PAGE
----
Why you can’t decide (And what to do about it)
May 27, 2016
Commentary: The rapidly changing digital world can leave tech executives feeling overwhelmed when they're faced with charting the course of their company's cybersecurity strategy.
A few weeks ago, HP attended the National Veterans Wheelchair Games in Pittsburgh, PA, organized by the VA and the Paralyzed Veterans of America (PVA). HP was a proud sponsor of the games, and I was able to sit down recently with HP’s Tom Sardelis to talk about his experience at the games.
This is my first year going to the Games – but HP has been doing it for years. HP provided financial support for the event as well as giveaways to participants, specifically kids. HP also provided volunteers onsite to support the activities. I volunteered at the Track and Field event where we helped by handing out backpacks to the kids and giving away other items from our HP booth.
Watching the wheelchair basketball games and quad rugby games was a really moving experience. The quad rugby games were particularly inspiring – what struck me as I watched was how even though the participants ended up in a disabled condition, their spirit of all-out competition is just as much intact as it ever was. These guys are playing rugby in a wheelchair and it felt just like watching the Pittsburgh Steelers play football. They were just barreling down the floor, going all out fighting for the ball, while the crowd was cheering and encouraging them on. It was a very moving experience.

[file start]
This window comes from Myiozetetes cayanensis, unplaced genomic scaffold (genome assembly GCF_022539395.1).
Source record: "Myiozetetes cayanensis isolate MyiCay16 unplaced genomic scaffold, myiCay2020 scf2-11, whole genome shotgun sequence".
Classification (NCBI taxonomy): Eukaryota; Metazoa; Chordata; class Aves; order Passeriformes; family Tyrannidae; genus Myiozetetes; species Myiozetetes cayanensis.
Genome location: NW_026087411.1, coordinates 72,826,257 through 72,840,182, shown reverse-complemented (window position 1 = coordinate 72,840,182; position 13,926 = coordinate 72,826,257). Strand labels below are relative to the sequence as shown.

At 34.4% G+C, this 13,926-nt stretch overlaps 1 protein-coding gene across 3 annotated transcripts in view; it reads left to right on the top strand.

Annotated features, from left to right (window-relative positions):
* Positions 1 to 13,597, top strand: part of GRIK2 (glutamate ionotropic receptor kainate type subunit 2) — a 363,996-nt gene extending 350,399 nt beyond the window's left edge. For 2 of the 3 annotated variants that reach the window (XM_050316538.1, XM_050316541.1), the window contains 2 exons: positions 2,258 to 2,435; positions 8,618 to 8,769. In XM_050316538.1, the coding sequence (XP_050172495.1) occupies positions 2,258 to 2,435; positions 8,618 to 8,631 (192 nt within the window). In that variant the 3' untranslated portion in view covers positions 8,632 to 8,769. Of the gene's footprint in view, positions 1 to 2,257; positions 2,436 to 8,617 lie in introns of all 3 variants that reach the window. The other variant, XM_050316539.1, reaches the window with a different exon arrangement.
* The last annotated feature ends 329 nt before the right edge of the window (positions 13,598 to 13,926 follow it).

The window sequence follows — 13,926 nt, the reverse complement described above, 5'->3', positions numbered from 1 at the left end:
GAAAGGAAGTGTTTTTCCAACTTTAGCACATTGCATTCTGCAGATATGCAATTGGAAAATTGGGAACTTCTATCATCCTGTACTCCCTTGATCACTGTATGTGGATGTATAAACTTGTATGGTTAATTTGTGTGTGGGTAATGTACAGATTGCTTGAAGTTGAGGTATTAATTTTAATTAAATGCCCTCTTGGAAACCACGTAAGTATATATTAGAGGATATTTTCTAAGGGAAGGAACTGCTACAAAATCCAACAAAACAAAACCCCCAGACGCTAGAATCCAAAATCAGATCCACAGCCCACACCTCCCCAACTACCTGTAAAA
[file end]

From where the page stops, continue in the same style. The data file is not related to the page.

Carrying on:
One event was an obstacle course for wheelchair-bound children where the kids were teamed up with adults who were also wheelchair bound. The kids were doing a slalom course, heading over bumps and through doors. As the kids went through, their adult teammate would be going through it just off to the side, encouraging and providing advice as necessary.
When the event was over, all the participants were given awards and individual recognition. They called all of them up to the stage and they were given medals that they could wear around their neck. HP also provided backpacks for the kids to take home and enjoy that were filled with giveaways and toys.
I’ve been covering the VA for about 1.5 years on the PSG side for HP, but hadn’t heard about the Games until this year when someone who has been involved with this event for years contacted our office and asked me if I’d like to participate. As soon as I checked out the event and saw some of the pictures from previous years, I knew I wanted to be a part of it.
On the personal side, I’m a godfather to a disabled grandson – he’s not wheelchair bound but he uses crutches and has physical and other disabilities. I’ve seen some of the things that he’s done through the Make-A-Wish Foundation and other organizations and how those programs positively impacted him, so I wanted to contribute and be a part of the Wheelchair Games. I knew it would be a worthwhile thing to do.
This was the first time that I could fully engage with an event like this, and I’d love to do it again. It was an amazing experience and I was privileged to be able to attend. To anyone who is reading this but hasn’t been to the PVA Games, I would definitely encourage them to go if you have the opportunity. I think it’s an amazing event.
For another perspective on HP’s time at the games, here’s an interview that HP’s Catherine Barker gave at the games: